Hiroko Hiraki worked at Amina Collection, which sells and promotes international folklore items in Japan, as a Supervisor of the Merchandise Headquarters Import Division. She managed the merchandise lifecycle of the company’s products and traveled throughout Asia and South America for her job. She will be pursuing a master’s degree in Global Fashion Management at the Fashion Institute of Technology in New York from the Fall 2015 semester. Through this TOMODACHI UNIQLO Fellowship, she hopes to gain a better understanding of the keys to success in the international fashion market and eventually help Japanese fashion brands integrate into the global market.
For more information on the TOMODACHI-UNIQLO Fellowship, click here
About Hiroko Hiraki
Q: Why did you decide to apply to this program?
A: One reason for applying was that although I have been working in the fashion industry for more than 10 years, I wanted to learn more about foreign markets outside of Japan. In the larger sense, I applied to this program because I thought that I needed to broaden my perspective. At FIT, students have the opportunities to learn about a wide range of topics, so as soon as I saw this program, I knew that it was the one for me.
Q: What aspect of Japan do you feel you can contribute to and how will your education in FIT help you achieve this?
A: At FIT, instead of just focusing on one country, you learn about fashion on a global scale and from many aspects. In Japan, the manufacturing and finished good industry is mainly focused on China, other Asian countries, and sometimes Japan, but I hope that in the future I will be able to compete on a more global scale. Even though it’s difficult to compete even just within the Japanese market, but I still would like to try and expand.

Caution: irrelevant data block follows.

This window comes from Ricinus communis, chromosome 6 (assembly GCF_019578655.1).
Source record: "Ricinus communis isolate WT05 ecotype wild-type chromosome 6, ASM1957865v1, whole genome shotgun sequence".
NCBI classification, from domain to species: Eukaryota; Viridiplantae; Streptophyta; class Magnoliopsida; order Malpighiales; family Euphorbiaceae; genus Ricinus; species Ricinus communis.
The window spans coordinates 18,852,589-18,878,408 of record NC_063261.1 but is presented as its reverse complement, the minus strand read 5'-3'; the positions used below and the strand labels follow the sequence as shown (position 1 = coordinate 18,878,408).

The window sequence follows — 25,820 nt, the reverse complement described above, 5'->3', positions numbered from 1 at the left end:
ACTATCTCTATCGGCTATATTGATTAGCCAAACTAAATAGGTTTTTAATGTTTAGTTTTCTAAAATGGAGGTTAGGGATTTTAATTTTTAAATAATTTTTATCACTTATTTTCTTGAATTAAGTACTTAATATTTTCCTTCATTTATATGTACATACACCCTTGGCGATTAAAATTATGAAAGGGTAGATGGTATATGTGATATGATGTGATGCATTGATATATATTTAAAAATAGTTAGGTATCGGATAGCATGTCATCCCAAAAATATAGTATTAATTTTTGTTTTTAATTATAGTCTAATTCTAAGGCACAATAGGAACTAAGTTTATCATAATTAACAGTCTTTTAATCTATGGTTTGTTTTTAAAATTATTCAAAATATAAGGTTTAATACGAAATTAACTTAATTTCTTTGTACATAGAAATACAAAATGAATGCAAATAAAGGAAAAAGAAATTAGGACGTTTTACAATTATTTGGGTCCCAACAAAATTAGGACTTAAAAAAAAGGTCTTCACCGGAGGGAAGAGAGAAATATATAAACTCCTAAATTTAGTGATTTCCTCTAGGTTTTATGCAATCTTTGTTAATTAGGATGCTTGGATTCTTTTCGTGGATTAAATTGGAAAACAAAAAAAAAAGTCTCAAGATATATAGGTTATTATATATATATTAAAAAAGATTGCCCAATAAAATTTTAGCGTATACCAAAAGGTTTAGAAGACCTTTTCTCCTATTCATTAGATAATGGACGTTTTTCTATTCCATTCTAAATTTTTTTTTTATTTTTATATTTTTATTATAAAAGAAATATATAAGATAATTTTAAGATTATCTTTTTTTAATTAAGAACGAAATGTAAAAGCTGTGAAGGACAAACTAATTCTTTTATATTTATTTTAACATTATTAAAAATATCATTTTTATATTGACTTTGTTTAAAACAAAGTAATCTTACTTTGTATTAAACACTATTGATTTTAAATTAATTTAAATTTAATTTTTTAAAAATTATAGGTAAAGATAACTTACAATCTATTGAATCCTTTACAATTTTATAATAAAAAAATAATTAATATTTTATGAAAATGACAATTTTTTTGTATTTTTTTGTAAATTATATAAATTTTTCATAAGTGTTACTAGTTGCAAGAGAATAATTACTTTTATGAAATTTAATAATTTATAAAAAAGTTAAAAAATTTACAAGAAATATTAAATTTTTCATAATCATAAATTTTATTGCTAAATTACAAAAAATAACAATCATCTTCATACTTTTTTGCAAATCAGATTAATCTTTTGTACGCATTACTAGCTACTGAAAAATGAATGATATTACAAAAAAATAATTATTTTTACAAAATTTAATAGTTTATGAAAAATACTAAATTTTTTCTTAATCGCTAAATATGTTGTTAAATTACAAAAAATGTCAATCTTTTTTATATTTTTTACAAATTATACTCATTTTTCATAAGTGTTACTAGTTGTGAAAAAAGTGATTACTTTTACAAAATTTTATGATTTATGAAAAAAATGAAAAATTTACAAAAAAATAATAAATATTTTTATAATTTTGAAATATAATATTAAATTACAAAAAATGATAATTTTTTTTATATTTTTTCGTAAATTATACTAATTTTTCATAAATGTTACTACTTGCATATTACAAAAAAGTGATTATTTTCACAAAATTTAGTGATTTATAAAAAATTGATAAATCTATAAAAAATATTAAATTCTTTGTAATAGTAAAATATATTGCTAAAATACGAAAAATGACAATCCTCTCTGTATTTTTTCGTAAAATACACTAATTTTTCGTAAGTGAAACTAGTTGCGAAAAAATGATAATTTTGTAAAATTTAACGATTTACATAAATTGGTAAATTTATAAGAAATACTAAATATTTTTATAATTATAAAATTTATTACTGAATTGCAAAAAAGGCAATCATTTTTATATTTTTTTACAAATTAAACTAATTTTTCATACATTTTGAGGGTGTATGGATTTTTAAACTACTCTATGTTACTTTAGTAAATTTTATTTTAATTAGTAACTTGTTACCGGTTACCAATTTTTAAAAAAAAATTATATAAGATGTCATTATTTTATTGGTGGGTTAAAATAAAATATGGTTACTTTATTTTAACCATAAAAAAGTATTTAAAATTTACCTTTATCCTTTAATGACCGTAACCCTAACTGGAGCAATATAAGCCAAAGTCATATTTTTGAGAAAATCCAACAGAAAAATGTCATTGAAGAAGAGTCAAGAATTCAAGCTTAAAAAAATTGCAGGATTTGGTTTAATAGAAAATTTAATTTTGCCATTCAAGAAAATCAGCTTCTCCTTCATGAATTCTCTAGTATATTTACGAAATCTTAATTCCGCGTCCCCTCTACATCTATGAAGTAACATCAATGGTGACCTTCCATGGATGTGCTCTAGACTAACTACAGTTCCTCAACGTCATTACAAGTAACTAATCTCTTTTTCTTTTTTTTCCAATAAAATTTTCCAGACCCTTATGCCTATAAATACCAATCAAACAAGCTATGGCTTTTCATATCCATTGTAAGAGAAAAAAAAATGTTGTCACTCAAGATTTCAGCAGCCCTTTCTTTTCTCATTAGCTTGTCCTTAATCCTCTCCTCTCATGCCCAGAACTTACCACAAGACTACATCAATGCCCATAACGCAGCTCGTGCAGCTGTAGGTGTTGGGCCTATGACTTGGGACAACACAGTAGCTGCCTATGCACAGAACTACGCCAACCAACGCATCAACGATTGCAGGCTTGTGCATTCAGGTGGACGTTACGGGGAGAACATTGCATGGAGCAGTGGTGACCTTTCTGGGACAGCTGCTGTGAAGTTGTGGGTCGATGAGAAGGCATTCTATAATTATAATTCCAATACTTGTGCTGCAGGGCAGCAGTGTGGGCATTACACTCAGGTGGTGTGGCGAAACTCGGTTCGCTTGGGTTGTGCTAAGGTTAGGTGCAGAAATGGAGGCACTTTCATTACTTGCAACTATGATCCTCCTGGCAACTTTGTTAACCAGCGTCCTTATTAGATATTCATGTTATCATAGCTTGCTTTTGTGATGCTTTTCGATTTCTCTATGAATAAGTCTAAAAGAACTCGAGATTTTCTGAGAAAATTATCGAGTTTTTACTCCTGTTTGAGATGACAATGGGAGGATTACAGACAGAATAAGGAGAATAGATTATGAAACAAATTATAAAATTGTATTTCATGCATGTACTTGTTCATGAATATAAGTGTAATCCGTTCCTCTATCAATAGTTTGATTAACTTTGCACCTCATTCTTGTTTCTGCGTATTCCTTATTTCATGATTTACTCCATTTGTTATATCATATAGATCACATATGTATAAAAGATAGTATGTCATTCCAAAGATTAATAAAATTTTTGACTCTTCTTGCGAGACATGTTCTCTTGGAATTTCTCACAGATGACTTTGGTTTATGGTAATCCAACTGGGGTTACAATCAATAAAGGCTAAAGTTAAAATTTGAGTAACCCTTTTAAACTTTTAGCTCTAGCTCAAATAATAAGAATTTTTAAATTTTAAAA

Q: Mr. Yanai, the Chairman, President, and CEO of Uniqlo, believes that Japan should be more competitive on the global scale. How do you think that including cross-cultural exchange between the U.S. and Japan will benefit the development of “global jinzai”?
A: For Japanese people who are only familiar with Japan, encouraging “global jinzai” is a really good catalyst to get them thinking about foreign countries, which is especially important for developing U.S.-Japan relations. Although I am not completely sure what constitutes a true “global jinzai,” I think it is very important to have relations with people and cultures outside of the United States as well. Yet, the United States attracts people from different cultures and countries, and I hope that through this program, I will be able to meet people from places that I would never have been able to meet in Japan.
Q: The TOMODACHI generation includes many youth who are interested in studying abroad, fashion, or business. As their senpai, what kind of advise would you give to them?
A: I can’t quite recommend studying abroad yet, since this program will be my very first study abroad experience. However, I can say that the fashion industry is a great industry for anybody who is interested in tradition, culture, or business. To succeed in the fashion industry as a designer or whatnot, it is important to keep in mind that you are a businessperson. Although this doesn’t just apply to the fashion business, but you should always be curious and possess a variety of interests. Maintaining an open and curious mind is vital for always thinking one-step ahead and anticipating your customer’s needs in advance.